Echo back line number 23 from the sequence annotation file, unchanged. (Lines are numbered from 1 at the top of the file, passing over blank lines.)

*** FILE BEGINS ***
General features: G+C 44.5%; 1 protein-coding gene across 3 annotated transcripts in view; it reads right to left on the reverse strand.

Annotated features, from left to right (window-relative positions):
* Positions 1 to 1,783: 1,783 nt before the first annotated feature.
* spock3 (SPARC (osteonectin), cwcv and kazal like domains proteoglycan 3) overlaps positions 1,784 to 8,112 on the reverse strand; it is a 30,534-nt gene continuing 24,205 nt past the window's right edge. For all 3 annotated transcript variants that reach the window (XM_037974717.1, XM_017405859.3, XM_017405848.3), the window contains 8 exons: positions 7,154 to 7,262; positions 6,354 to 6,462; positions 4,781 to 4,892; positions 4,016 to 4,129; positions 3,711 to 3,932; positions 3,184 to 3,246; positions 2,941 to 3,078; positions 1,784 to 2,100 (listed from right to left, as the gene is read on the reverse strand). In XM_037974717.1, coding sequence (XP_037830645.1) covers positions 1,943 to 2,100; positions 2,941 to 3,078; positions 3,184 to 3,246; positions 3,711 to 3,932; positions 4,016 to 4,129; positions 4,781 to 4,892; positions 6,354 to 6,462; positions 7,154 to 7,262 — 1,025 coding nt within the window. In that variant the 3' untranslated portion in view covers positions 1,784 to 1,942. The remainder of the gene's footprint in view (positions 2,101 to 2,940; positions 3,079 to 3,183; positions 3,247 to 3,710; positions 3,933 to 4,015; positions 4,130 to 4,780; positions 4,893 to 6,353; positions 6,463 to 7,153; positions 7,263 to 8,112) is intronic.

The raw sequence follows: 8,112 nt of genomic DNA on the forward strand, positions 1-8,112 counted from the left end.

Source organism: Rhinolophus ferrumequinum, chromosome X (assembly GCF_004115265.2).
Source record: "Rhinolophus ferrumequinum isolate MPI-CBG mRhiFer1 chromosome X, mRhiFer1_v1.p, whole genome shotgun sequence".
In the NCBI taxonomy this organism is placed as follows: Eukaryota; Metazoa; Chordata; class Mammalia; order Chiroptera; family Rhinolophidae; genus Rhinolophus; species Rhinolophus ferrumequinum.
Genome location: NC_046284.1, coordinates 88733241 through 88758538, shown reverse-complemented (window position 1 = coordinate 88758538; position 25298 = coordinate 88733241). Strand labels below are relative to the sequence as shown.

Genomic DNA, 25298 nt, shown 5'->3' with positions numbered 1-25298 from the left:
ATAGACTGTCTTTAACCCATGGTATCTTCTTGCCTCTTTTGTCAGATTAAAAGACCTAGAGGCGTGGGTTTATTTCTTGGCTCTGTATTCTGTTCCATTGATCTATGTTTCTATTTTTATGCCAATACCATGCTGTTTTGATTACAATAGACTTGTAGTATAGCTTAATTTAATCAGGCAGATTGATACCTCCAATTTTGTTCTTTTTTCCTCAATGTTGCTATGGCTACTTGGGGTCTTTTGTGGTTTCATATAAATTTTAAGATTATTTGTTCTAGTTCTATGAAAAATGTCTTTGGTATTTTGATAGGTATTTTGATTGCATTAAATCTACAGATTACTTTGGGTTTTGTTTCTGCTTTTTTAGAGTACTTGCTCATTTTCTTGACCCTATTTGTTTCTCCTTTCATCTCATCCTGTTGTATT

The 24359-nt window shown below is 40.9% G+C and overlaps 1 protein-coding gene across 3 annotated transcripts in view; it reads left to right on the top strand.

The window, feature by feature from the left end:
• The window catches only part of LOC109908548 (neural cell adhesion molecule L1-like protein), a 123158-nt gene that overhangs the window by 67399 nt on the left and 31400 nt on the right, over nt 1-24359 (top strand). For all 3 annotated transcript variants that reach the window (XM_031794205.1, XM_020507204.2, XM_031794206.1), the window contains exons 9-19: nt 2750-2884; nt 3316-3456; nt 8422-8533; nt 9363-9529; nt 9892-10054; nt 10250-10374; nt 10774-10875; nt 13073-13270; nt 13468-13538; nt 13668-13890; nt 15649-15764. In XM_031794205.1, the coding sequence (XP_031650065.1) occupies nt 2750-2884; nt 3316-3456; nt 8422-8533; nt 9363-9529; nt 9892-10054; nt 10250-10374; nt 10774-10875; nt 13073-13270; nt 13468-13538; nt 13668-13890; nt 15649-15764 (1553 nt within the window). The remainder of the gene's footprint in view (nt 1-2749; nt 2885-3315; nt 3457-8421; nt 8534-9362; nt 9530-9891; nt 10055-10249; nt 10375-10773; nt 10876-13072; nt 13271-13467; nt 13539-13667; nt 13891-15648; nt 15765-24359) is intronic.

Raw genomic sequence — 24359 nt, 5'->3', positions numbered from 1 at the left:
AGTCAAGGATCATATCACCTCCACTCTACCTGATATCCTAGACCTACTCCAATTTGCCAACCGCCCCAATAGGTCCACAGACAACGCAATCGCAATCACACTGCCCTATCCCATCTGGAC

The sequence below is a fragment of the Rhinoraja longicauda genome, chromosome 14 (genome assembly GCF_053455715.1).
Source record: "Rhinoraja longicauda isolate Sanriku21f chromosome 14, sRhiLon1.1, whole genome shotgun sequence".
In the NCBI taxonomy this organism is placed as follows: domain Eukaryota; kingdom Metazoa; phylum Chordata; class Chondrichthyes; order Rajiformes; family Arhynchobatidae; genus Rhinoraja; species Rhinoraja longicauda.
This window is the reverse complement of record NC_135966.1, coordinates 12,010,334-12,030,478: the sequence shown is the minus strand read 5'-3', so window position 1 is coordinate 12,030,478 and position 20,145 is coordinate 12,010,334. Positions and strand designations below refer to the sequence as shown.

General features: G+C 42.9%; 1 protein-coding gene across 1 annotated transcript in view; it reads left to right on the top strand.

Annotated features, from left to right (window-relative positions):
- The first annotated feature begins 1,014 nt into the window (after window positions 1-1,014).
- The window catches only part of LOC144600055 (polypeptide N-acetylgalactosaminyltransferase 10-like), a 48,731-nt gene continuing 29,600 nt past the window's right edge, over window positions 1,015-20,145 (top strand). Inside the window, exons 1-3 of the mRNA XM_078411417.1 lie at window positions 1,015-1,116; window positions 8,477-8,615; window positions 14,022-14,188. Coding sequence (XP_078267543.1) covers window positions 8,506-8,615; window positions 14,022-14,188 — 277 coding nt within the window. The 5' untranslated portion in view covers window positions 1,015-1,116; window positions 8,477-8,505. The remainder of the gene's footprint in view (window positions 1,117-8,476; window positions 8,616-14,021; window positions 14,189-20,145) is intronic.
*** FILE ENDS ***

- The first annotated feature begins 1,014 nt into the window (after window positions 1-1,014).